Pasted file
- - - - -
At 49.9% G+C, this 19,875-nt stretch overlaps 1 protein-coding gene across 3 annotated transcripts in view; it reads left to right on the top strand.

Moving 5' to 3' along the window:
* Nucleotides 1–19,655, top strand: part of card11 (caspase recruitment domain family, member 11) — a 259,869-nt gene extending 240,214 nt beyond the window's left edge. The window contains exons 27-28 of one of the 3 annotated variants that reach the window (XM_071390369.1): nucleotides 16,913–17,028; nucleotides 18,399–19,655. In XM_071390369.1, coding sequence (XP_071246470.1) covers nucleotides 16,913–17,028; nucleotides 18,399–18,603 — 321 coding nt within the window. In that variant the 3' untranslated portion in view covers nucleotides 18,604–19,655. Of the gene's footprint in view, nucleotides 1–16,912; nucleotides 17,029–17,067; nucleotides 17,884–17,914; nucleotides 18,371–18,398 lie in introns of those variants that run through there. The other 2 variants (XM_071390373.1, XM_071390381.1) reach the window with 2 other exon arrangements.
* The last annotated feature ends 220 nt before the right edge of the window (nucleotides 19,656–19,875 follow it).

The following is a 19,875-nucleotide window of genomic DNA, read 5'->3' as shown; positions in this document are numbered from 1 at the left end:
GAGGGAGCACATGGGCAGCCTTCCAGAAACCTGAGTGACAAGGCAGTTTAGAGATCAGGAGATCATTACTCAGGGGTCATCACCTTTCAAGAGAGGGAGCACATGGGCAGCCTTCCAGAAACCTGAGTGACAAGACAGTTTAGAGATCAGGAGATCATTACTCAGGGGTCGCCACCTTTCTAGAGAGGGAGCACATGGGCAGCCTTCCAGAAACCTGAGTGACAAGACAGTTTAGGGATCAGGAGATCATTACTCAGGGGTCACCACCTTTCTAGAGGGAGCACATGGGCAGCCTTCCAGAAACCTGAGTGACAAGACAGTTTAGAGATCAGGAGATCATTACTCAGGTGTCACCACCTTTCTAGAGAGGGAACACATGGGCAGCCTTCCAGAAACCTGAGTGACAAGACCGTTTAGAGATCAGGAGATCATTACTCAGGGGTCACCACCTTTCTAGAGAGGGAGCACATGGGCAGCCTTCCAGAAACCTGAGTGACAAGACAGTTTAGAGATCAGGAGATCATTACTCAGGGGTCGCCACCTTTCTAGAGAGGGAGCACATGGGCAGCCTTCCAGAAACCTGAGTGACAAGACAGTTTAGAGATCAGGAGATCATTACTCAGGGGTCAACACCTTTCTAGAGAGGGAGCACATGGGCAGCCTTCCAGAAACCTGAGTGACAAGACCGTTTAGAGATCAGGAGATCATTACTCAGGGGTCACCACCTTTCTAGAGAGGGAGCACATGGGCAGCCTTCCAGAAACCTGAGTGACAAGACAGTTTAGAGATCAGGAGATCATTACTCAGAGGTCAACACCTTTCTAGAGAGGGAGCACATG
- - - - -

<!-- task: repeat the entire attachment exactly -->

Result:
At 49.9% G+C, this 19,875-nt stretch overlaps 1 protein-coding gene across 3 annotated transcripts in view; it reads left to right on the top strand.

Moving 5' to 3' along the window:
* Nucleotides 1–19,655, top strand: part of card11 (caspase recruitment domain family, member 11) — a 259,869-nt gene extending 240,214 nt beyond the window's left edge. The window contains exons 27-28 of one of the 3 annotated variants that reach the window (XM_071390369.1): nucleotides 16,913–17,028; nucleotides 18,399–19,655. In XM_071390369.1, coding sequence (XP_071246470.1) covers nucleotides 16,913–17,028; nucleotides 18,399–18,603 — 321 coding nt within the window. In that variant the 3' untranslated portion in view covers nucleotides 18,604–19,655. Of the gene's footprint in view, nucleotides 1–16,912; nucleotides 17,029–17,067; nucleotides 17,884–17,914; nucleotides 18,371–18,398 lie in introns of those variants that run through there. The other 2 variants (XM_071390373.1, XM_071390381.1) reach the window with 2 other exon arrangements.
* The last annotated feature ends 220 nt before the right edge of the window (nucleotides 19,656–19,875 follow it).

The following is a 19,875-nucleotide window of genomic DNA, read 5'->3' as shown; positions in this document are numbered from 1 at the left end:
GAGGGAGCACATGGGCAGCCTTCCAGAAACCTGAGTGACAAGGCAGTTTAGAGATCAGGAGATCATTACTCAGGGGTCATCACCTTTCAAGAGAGGGAGCACATGGGCAGCCTTCCAGAAACCTGAGTGACAAGACAGTTTAGAGATCAGGAGATCATTACTCAGGGGTCGCCACCTTTCTAGAGAGGGAGCACATGGGCAGCCTTCCAGAAACCTGAGTGACAAGACAGTTTAGGGATCAGGAGATCATTACTCAGGGGTCACCACCTTTCTAGAGGGAGCACATGGGCAGCCTTCCAGAAACCTGAGTGACAAGACAGTTTAGAGATCAGGAGATCATTACTCAGGTGTCACCACCTTTCTAGAGAGGGAACACATGGGCAGCCTTCCAGAAACCTGAGTGACAAGACCGTTTAGAGATCAGGAGATCATTACTCAGGGGTCACCACCTTTCTAGAGAGGGAGCACATGGGCAGCCTTCCAGAAACCTGAGTGACAAGACAGTTTAGAGATCAGGAGATCATTACTCAGGGGTCGCCACCTTTCTAGAGAGGGAGCACATGGGCAGCCTTCCAGAAACCTGAGTGACAAGACAGTTTAGAGATCAGGAGATCATTACTCAGGGGTCAACACCTTTCTAGAGAGGGAGCACATGGGCAGCCTTCCAGAAACCTGAGTGACAAGACCGTTTAGAGATCAGGAGATCATTACTCAGGGGTCACCACCTTTCTAGAGAGGGAGCACATGGGCAGCCTTCCAGAAACCTGAGTGACAAGACAGTTTAGAGATCAGGAGATCATTACTCAGAGGTCAACACCTTTCTAGAGAGGGAGCACATG